The utility is considering numerous ways of generating power, but it is most seriously considering LNG, the spokesman said.
The Nikkan Kogyo daily reported on Thursday that Hokkaido Electric was considering building an LNG-powered generator with a capacity of 1 million kilowatts, at an estimated cost of 200 billion yen ($1.9 billion).
A power generator of that size would be about the size of a nuclear power plant.
In its latest annual report, Hokkaido Electric said it plans by 2017 to reduce its ratio of coal-generated output to 35 percent of the total from the current 40 percent, and its oil-generated output to 8 percent from 15 percent.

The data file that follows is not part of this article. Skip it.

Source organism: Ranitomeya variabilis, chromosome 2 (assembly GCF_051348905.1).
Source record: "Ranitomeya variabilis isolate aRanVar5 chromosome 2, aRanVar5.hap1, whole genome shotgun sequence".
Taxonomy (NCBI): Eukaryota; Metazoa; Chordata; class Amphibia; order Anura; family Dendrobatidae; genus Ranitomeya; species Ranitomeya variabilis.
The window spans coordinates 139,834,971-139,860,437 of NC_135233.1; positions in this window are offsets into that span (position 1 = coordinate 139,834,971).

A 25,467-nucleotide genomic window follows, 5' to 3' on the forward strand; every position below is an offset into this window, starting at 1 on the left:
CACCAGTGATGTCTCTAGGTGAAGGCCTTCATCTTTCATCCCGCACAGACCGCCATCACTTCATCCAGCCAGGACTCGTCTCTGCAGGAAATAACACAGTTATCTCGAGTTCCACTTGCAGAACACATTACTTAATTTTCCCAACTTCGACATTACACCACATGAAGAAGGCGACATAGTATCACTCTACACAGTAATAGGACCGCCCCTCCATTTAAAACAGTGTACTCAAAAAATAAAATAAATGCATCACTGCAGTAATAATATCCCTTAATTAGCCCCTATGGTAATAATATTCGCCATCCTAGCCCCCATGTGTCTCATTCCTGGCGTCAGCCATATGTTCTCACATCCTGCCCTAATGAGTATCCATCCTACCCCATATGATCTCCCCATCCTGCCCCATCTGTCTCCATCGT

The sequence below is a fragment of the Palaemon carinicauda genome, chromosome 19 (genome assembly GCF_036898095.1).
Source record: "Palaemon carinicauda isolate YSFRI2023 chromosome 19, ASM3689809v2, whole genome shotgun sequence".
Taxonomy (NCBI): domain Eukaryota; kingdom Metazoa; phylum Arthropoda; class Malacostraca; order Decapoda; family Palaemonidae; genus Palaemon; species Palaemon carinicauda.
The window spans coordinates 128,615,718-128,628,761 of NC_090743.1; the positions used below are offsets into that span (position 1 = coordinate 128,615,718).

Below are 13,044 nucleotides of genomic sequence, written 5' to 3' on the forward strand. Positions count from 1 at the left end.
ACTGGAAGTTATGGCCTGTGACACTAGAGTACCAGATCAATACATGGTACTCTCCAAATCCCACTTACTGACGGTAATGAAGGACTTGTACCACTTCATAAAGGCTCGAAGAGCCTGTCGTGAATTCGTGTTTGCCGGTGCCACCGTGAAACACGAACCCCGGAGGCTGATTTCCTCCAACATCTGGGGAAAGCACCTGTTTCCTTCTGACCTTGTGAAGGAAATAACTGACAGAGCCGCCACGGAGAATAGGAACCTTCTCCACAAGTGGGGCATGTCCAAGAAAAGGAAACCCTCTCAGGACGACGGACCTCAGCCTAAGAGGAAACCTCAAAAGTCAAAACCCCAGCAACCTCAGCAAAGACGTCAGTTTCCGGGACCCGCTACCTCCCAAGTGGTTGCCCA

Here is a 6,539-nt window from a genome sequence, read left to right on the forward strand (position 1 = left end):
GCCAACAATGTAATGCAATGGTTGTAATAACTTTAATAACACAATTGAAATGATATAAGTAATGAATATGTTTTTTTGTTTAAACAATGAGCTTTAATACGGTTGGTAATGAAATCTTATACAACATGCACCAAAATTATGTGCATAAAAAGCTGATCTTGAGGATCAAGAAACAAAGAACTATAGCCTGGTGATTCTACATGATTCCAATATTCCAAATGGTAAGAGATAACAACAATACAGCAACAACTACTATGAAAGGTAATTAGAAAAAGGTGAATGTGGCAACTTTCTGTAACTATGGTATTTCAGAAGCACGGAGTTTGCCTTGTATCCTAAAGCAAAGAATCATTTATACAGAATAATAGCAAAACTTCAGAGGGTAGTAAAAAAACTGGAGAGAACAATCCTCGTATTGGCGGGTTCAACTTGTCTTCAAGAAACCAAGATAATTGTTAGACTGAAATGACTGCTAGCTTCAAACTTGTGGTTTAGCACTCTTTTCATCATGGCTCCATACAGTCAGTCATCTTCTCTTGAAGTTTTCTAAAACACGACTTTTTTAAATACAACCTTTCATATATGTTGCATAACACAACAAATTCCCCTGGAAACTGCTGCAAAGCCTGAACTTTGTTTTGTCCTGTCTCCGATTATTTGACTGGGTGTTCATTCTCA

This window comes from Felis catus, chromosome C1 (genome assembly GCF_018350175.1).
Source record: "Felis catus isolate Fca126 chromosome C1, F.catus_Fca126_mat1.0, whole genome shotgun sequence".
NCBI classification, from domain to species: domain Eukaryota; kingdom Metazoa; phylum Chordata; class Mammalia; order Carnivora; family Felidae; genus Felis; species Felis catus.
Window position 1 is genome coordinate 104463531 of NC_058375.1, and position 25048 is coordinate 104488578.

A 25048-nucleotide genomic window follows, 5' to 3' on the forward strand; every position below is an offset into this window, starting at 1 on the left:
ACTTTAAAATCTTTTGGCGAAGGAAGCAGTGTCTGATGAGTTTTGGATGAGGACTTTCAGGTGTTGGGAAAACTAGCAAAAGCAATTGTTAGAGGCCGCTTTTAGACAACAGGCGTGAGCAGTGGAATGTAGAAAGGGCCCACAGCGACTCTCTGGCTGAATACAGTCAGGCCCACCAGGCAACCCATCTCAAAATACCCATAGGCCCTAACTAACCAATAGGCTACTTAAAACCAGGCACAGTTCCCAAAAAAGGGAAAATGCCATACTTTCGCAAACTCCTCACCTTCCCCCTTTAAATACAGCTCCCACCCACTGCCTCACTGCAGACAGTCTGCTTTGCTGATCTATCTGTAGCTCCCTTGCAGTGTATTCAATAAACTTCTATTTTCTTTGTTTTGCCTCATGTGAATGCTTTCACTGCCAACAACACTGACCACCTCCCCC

At the same time, it plans to increase its nuclear-generated output to 41 percent of the total from 27 percent.
Electricity generated by LNG and nuclear energy emits less carbon dioxide (CO2) than electricity generated by coal and oil.
Japanese utilities are the country's largest industrial CO2 emitters and are looking to cut emissions to help Japan meet its Kyoto Protocol reduction targets.